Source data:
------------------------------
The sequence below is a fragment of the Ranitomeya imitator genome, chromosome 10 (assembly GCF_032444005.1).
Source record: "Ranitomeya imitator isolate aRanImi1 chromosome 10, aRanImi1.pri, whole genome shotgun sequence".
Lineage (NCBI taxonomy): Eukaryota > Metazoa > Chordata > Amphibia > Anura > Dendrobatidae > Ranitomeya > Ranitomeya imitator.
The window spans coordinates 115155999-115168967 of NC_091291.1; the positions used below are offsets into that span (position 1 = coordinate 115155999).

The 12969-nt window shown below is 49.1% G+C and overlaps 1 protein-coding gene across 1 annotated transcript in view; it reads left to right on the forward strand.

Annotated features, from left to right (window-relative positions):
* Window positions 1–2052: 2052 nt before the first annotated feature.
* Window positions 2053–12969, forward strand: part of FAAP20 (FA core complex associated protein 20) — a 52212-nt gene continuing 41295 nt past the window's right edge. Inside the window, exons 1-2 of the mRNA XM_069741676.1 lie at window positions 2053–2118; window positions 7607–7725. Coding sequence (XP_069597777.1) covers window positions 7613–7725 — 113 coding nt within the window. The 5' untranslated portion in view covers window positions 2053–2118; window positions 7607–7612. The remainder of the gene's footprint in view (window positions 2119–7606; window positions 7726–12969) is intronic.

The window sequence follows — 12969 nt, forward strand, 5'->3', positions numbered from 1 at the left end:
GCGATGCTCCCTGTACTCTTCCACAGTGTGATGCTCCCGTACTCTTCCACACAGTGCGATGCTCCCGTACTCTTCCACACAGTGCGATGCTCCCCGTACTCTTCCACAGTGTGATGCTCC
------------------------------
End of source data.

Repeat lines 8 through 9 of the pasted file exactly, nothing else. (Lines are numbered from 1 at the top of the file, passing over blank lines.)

* Window positions 2053–12969, forward strand: part of FAAP20 (FA core complex associated protein 20) — a 52212-nt gene continuing 41295 nt past the window's right edge. Inside the window, exons 1-2 of the mRNA XM_069741676.1 lie at window positions 2053–2118; window positions 7607–7725. Coding sequence (XP_069597777.1) covers window positions 7613–7725 — 113 coding nt within the window. The 5' untranslated portion in view covers window positions 2053–2118; window positions 7607–7612. The remainder of the gene's footprint in view (window positions 2119–7606; window positions 7726–12969) is intronic.

The window sequence follows — 12969 nt, forward strand, 5'->3', positions numbered from 1 at the left end: